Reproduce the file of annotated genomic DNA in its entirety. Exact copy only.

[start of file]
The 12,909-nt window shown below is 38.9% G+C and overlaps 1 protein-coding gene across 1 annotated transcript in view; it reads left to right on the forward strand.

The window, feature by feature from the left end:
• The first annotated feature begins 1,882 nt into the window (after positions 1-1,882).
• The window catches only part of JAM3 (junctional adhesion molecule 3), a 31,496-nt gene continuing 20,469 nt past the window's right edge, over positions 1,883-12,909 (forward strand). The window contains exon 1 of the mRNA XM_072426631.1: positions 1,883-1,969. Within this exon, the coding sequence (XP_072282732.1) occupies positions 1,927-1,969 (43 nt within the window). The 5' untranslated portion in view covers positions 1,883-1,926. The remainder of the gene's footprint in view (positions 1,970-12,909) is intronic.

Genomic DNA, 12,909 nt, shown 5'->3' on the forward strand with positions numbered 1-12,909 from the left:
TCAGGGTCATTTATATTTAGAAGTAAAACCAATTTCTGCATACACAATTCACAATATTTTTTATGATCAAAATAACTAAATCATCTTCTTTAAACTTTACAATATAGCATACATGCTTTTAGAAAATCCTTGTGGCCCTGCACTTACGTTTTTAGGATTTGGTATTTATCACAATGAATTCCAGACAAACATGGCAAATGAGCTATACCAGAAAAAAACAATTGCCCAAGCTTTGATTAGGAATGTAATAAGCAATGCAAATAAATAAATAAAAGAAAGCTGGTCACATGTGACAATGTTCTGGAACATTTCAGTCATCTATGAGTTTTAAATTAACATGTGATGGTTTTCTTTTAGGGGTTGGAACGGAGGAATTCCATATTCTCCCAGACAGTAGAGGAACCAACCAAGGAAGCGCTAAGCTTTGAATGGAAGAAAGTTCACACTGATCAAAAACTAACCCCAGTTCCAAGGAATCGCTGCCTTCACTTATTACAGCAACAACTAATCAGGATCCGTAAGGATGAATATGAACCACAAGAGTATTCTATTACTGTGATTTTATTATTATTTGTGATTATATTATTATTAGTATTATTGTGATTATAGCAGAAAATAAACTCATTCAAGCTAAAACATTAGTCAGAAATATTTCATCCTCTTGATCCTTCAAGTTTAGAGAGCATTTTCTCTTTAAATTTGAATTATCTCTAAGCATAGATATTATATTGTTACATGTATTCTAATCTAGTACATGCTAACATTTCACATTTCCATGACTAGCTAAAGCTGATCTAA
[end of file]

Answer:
The 12,909-nt window shown below is 38.9% G+C and overlaps 1 protein-coding gene across 1 annotated transcript in view; it reads left to right on the forward strand.

The window, feature by feature from the left end:
• The first annotated feature begins 1,882 nt into the window (after positions 1-1,882).
• The window catches only part of JAM3 (junctional adhesion molecule 3), a 31,496-nt gene continuing 20,469 nt past the window's right edge, over positions 1,883-12,909 (forward strand). The window contains exon 1 of the mRNA XM_072426631.1: positions 1,883-1,969. Within this exon, the coding sequence (XP_072282732.1) occupies positions 1,927-1,969 (43 nt within the window). The 5' untranslated portion in view covers positions 1,883-1,926. The remainder of the gene's footprint in view (positions 1,970-12,909) is intronic.

Genomic DNA, 12,909 nt, shown 5'->3' on the forward strand with positions numbered 1-12,909 from the left:
TCAGGGTCATTTATATTTAGAAGTAAAACCAATTTCTGCATACACAATTCACAATATTTTTTATGATCAAAATAACTAAATCATCTTCTTTAAACTTTACAATATAGCATACATGCTTTTAGAAAATCCTTGTGGCCCTGCACTTACGTTTTTAGGATTTGGTATTTATCACAATGAATTCCAGACAAACATGGCAAATGAGCTATACCAGAAAAAAACAATTGCCCAAGCTTTGATTAGGAATGTAATAAGCAATGCAAATAAATAAATAAAAGAAAGCTGGTCACATGTGACAATGTTCTGGAACATTTCAGTCATCTATGAGTTTTAAATTAACATGTGATGGTTTTCTTTTAGGGGTTGGAACGGAGGAATTCCATATTCTCCCAGACAGTAGAGGAACCAACCAAGGAAGCGCTAAGCTTTGAATGGAAGAAAGTTCACACTGATCAAAAACTAACCCCAGTTCCAAGGAATCGCTGCCTTCACTTATTACAGCAACAACTAATCAGGATCCGTAAGGATGAATATGAACCACAAGAGTATTCTATTACTGTGATTTTATTATTATTTGTGATTATATTATTATTAGTATTATTGTGATTATAGCAGAAAATAAACTCATTCAAGCTAAAACATTAGTCAGAAATATTTCATCCTCTTGATCCTTCAAGTTTAGAGAGCATTTTCTCTTTAAATTTGAATTATCTCTAAGCATAGATATTATATTGTTACATGTATTCTAATCTAGTACATGCTAACATTTCACATTTCCATGACTAGCTAAAGCTGATCTAA